Effects (1980) (Blu-ray Review)
Directed By: Dusty Nelson
Starring: Joseph Pilato, Susan Chapek, John Harrison
Rated: R/Region 0/1:85/1080p/Number of Discs 1
Available from AGFA
Joe Pilato (DAY OF THE DEAD) stars as Dominic, a young and enterprising cinematographer who has ventured to a remote mountain retreat to provide camerawork and special effects on a low-budget horror movie. What he finds there is a skeleton crew made up of eccentric and unpredictable talents. Even worse, the director Lacey Bickle (John Harrison) is a humorless dictator who likes to shoot at all hours of the night. Despite the hardships, Dominic’s time on the set is lightened by the presence of Celeste (Susan Chapek), the beautiful young gaffer who also appears to be at odds with the rest of the crew. But as their relationship intensifies, it becomes clear that all is not as it seems. While the director orchestrates his scenes of terror and fright, behind the walls of the mountain lodge, another film is being made. Secret cameras follow Dominic and Celeste everywhere they go. No one is who they seem to be. Lacey Bickle is about to make the most horrifying movie of all time, and it may very well cost everyone their careers‚ and their lives.
In 2005 Synapse release Effects on DVD. Oddly enough, this was the first time the movie had actually gotten a wide release. Now here we sit with a new 4K scan of the film on Blu-ray from AGFA. It ports off everything from the DVD and gives us a way better look for the film. If you look deep enough into the plot, you realize that it was a bit ahead of its time for 1980, or the later part of the 70’s when it was actually being filmed. There is an early sense of reality television here, as our cast think they are working on a movie only to actually be THE movie. I picked up on those things and I think anyone who does will appreciate it more, even if the slow nature of the film might turn some away that don’t hang with it. For a movie called Effects that also has Tom Savini in it (probably not playing a role too far away from his actual self), you might expect more actual blood and effects than you get. You go in thinking it’ll be more effects ridden, but you see a bit of a slow plot that doesn’t really pick up the pace until someone decides to snort some cocaine and bust out a snuff film. But after that point, the movie does get a lot more interesting. It becomes a little bit Running Man, a little bit The Most Dangerous Game, a little bit corny, but it works overall enough.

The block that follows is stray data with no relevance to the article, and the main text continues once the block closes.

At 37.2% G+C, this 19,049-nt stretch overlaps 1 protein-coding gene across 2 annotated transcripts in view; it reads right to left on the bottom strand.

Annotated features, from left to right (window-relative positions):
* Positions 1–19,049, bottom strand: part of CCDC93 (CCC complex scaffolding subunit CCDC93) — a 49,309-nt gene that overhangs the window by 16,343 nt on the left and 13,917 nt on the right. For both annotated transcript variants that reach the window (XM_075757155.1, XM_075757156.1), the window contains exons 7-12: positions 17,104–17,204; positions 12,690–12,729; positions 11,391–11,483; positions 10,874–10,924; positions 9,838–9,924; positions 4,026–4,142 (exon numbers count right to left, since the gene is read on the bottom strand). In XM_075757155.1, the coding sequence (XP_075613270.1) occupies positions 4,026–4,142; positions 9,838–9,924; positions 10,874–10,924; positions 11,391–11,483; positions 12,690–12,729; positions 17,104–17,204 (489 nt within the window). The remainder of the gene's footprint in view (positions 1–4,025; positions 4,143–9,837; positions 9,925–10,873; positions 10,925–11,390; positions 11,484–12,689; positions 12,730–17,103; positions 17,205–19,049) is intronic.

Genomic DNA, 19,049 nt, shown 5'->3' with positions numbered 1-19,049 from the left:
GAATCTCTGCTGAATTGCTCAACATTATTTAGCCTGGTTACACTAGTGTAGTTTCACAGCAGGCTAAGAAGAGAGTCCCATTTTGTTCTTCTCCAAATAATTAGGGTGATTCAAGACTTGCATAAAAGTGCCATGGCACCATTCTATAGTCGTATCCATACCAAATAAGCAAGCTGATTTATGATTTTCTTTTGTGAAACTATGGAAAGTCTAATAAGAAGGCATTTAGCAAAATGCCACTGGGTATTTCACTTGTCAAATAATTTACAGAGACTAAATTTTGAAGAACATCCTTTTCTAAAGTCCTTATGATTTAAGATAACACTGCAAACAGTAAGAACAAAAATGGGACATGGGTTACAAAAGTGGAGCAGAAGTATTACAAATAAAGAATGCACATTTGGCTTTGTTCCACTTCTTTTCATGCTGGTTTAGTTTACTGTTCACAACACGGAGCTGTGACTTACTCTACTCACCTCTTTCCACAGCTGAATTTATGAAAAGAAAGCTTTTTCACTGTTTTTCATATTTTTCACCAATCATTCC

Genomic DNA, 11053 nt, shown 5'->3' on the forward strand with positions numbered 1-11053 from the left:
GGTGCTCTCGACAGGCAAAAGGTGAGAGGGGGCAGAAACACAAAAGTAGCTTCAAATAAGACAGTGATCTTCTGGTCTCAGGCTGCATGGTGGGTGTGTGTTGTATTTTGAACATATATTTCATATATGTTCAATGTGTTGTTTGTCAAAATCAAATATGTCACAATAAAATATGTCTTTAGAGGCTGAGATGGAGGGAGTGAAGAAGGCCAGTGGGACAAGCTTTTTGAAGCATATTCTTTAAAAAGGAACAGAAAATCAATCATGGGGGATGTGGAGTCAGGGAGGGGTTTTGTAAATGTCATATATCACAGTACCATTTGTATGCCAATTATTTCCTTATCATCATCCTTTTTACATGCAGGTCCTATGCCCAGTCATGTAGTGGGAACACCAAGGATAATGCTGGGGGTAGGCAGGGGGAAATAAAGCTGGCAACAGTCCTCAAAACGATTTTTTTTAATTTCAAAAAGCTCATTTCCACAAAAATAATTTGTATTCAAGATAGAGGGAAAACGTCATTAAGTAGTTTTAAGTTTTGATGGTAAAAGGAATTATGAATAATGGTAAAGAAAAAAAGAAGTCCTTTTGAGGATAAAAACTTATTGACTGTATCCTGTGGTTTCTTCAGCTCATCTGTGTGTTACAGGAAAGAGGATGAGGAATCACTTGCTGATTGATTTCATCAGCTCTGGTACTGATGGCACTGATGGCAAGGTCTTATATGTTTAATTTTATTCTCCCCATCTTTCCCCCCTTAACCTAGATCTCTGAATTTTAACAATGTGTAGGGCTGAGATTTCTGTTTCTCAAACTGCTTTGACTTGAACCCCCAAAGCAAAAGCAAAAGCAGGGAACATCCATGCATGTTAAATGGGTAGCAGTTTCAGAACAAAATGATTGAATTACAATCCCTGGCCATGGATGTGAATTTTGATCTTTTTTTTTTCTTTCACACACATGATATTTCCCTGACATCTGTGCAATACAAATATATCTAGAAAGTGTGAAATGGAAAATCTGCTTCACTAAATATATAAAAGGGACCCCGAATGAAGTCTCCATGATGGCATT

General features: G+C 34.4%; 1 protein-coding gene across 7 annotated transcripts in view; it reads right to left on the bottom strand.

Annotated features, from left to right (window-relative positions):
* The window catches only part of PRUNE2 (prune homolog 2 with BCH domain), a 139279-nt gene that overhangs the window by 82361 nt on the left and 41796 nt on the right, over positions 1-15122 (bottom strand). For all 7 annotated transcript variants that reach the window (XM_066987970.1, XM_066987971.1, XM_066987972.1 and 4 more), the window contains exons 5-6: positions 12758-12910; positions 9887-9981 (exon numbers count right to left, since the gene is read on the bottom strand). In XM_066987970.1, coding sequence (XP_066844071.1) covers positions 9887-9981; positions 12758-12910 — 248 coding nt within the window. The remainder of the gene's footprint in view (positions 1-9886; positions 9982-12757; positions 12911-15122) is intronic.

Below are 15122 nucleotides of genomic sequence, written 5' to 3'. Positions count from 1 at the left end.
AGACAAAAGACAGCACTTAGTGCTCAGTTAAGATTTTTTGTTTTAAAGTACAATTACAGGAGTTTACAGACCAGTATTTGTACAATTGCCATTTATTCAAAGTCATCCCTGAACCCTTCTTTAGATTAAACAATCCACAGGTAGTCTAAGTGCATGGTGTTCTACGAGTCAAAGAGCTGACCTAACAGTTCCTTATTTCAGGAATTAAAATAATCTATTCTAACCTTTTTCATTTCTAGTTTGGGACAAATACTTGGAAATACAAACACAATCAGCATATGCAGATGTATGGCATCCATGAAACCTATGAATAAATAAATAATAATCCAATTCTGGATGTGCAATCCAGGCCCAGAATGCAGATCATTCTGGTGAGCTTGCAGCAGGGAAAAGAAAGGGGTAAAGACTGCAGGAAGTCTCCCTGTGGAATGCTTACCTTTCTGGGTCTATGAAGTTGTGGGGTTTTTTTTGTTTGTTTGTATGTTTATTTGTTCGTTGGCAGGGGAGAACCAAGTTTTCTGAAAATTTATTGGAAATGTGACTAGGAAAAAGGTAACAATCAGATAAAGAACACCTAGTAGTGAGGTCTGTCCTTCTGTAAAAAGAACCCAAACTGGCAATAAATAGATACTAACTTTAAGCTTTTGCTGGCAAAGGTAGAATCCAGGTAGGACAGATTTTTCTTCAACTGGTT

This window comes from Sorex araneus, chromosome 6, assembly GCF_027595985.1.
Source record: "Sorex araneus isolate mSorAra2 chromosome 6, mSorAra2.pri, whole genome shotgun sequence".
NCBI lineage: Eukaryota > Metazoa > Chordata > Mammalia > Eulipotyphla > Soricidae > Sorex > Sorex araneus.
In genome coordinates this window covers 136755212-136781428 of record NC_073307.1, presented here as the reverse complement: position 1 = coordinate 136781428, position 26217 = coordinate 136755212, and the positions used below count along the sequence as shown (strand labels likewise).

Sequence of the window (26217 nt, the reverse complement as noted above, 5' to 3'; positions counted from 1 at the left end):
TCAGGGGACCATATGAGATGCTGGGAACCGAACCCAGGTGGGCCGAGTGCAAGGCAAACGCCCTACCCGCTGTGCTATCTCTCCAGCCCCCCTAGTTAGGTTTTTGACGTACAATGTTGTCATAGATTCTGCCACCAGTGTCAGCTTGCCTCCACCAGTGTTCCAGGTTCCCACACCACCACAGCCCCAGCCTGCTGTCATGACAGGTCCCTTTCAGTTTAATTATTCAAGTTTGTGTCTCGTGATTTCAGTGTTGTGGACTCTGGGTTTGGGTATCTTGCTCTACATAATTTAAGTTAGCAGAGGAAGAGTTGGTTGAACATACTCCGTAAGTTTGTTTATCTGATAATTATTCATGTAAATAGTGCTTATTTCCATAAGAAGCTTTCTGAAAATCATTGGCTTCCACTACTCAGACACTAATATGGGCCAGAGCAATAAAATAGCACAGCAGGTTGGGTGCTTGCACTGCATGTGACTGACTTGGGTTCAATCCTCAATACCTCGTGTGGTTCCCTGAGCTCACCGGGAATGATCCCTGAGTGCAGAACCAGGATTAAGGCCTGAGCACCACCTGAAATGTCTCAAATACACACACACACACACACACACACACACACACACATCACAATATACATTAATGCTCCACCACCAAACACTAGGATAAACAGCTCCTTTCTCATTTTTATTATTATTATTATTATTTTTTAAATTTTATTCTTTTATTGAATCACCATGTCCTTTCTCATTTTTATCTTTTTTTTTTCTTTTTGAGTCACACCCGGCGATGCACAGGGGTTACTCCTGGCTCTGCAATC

One thing the movie does do well is the characters. We have Savini, but we also have a movie that makes you kinda like Joseph Pilato. Which is kind of hard to do after years of seeing him as the classic character, Rhodes, from Day of the Dead. We also have our director, played by John Harrison, who plays this whole thing straight and has a lot more going on in the movie besides just sniffing stuff up his nose, which is a key thing in this movie as well oddly enough. The bottom line is that the movie has its charm to it. It also has a bit of a slow-moving nature as well, which makes it perhaps a little iffy at certain points, but I still think it is worth a watch. If for nothing else, to just see what some of George Romero’s buddies can make on their own. It is a plot that is a bit ahead of its time (based off a book), but it isn’t perfect. I do think it might just be entertaining enough regardless.
– AFTER EFFECTS documentary with optional commentary track
– UBU short film
– BEASTIE short film
– Archival commentary track with John Harrison, Dusty Nelson, and Pasquale Buba
– Liner notes by Joseph A. Ziemba of AGFA and Bleeding Skull!
– New 4K scan from the only 35mm theatrical print in existence
Quality of Transfer: 90%